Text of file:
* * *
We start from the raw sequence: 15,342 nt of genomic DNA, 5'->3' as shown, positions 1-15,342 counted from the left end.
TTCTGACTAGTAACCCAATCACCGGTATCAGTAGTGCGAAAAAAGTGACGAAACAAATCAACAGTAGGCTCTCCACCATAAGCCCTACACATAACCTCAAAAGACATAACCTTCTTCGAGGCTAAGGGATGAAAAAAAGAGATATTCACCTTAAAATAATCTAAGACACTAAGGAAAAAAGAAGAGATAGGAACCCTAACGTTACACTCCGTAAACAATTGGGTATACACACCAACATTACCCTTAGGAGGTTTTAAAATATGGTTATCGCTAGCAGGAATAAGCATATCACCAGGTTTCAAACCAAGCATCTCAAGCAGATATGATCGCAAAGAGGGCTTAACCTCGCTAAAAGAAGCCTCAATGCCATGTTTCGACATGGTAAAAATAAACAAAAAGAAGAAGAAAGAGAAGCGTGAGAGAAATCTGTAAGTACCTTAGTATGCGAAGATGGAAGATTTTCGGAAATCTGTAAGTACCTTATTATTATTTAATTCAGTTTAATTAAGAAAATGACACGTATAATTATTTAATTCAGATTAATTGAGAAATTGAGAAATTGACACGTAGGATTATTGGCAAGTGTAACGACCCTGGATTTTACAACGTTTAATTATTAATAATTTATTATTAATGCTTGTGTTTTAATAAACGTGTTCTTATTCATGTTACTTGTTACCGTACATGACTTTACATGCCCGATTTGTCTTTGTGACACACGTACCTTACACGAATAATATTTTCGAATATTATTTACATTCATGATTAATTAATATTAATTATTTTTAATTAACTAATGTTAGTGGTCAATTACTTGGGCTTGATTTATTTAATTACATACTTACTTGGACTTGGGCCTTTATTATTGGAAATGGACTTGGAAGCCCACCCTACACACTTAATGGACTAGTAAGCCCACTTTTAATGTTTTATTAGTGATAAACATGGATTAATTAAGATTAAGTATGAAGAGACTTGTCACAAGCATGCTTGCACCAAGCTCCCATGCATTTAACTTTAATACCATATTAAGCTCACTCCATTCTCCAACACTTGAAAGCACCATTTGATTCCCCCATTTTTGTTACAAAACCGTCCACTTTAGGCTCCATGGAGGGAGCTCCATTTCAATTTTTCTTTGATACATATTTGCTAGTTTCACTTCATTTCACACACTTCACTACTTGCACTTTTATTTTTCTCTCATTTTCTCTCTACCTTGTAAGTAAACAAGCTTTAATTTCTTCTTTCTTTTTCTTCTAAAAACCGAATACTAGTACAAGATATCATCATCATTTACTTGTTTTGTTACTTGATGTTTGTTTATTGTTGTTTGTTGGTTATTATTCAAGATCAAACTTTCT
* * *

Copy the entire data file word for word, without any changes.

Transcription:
We start from the raw sequence: 15,342 nt of genomic DNA, 5'->3' as shown, positions 1-15,342 counted from the left end.
TTCTGACTAGTAACCCAATCACCGGTATCAGTAGTGCGAAAAAAGTGACGAAACAAATCAACAGTAGGCTCTCCACCATAAGCCCTACACATAACCTCAAAAGACATAACCTTCTTCGAGGCTAAGGGATGAAAAAAAGAGATATTCACCTTAAAATAATCTAAGACACTAAGGAAAAAAGAAGAGATAGGAACCCTAACGTTACACTCCGTAAACAATTGGGTATACACACCAACATTACCCTTAGGAGGTTTTAAAATATGGTTATCGCTAGCAGGAATAAGCATATCACCAGGTTTCAAACCAAGCATCTCAAGCAGATATGATCGCAAAGAGGGCTTAACCTCGCTAAAAGAAGCCTCAATGCCATGTTTCGACATGGTAAAAATAAACAAAAAGAAGAAGAAAGAGAAGCGTGAGAGAAATCTGTAAGTACCTTAGTATGCGAAGATGGAAGATTTTCGGAAATCTGTAAGTACCTTATTATTATTTAATTCAGTTTAATTAAGAAAATGACACGTATAATTATTTAATTCAGATTAATTGAGAAATTGAGAAATTGACACGTAGGATTATTGGCAAGTGTAACGACCCTGGATTTTACAACGTTTAATTATTAATAATTTATTATTAATGCTTGTGTTTTAATAAACGTGTTCTTATTCATGTTACTTGTTACCGTACATGACTTTACATGCCCGATTTGTCTTTGTGACACACGTACCTTACACGAATAATATTTTCGAATATTATTTACATTCATGATTAATTAATATTAATTATTTTTAATTAACTAATGTTAGTGGTCAATTACTTGGGCTTGATTTATTTAATTACATACTTACTTGGACTTGGGCCTTTATTATTGGAAATGGACTTGGAAGCCCACCCTACACACTTAATGGACTAGTAAGCCCACTTTTAATGTTTTATTAGTGATAAACATGGATTAATTAAGATTAAGTATGAAGAGACTTGTCACAAGCATGCTTGCACCAAGCTCCCATGCATTTAACTTTAATACCATATTAAGCTCACTCCATTCTCCAACACTTGAAAGCACCATTTGATTCCCCCATTTTTGTTACAAAACCGTCCACTTTAGGCTCCATGGAGGGAGCTCCATTTCAATTTTTCTTTGATACATATTTGCTAGTTTCACTTCATTTCACACACTTCACTACTTGCACTTTTATTTTTCTCTCATTTTCTCTCTACCTTGTAAGTAAACAAGCTTTAATTTCTTCTTTCTTTTTCTTCTAAAAACCGAATACTAGTACAAGATATCATCATCATTTACTTGTTTTGTTACTTGATGTTTGTTTATTGTTGTTTGTTGGTTATTATTCAAGATCAAACTTTCT